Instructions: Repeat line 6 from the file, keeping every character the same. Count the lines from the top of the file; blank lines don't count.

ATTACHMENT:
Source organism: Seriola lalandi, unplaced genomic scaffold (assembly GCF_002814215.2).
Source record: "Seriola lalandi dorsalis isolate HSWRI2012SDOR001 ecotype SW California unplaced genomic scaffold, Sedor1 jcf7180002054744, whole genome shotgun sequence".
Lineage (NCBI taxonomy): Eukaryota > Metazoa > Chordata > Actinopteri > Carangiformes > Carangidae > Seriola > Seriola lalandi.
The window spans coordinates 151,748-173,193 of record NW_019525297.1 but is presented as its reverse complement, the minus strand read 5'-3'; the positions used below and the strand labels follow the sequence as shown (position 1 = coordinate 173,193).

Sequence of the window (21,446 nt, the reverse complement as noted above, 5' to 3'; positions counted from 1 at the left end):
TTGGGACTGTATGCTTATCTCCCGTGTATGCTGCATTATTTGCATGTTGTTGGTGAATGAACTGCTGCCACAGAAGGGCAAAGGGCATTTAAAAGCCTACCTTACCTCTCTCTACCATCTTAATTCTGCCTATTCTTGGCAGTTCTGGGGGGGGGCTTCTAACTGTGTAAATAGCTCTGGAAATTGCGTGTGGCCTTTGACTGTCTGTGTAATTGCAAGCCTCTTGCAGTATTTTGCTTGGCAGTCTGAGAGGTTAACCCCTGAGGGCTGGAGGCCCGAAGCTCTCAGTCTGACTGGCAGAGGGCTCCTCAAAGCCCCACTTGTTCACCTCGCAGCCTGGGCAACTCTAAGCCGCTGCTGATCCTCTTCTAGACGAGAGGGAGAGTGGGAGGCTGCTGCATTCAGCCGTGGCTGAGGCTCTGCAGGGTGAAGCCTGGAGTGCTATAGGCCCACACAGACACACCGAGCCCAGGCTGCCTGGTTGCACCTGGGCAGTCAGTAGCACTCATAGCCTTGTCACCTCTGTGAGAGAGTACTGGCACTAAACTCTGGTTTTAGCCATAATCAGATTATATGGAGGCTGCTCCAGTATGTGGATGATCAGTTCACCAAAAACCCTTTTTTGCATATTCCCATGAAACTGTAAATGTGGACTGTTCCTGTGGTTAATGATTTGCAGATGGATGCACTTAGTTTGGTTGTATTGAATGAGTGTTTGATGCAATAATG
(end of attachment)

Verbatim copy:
TTGGGACTGTATGCTTATCTCCCGTGTATGCTGCATTATTTGCATGTTGTTGGTGAATGAACTGCTGCCACAGAAGGGCAAAGGGCATTTAAAAGCCTACCTTACCTCTCTCTACCATCTTAATTCTGCCTATTCTTGGCAGTTCTGGGGGGGGGCTTCTAACTGTGTAAATAGCTCTGGAAATTGCGTGTGGCCTTTGACTGTCTGTGTAATTGCAAGCCTCTTGCAGTATTTTGCTTGGCAGTCTGAGAGGTTAACCCCTGAGGGCTGGAGGCCCGAAGCTCTCAGTCTGACTGGCAGAGGGCTCCTCAAAGCCCCACTTGTTCACCTCGCAGCCTGGGCAACTCTAAGCCGCTGCTGATCCTCTTCTAGACGAGAGGGAGAGTGGGAGGCTGCTGCATTCAGCCGTGGCTGAGGCTCTGCAGGGTGAAGCCTGGAGTGCTATAGGCCCACACAGACACACCGAGCCCAGGCTGCCTGGTTGCACCTGGGCAGTCAGTAGCACTCATAGCCTTGTCACCTCTGTGAGAGAGTACTGGCACTAAACTCTGGTTTTAGCCATAATCAGATTATATGGAGGCTGCTCCAGTATGTGGATGATCAGTTCACCAAAAACCCTTTTTTGCATATTCCCATGAAACTGTAAATGTGGACTGTTCCTGTGGTTAATGATTTGCAGATGGATGCACTTAGTTTGGTTGTATTGAATGAGTGTTTGATGCAATAATG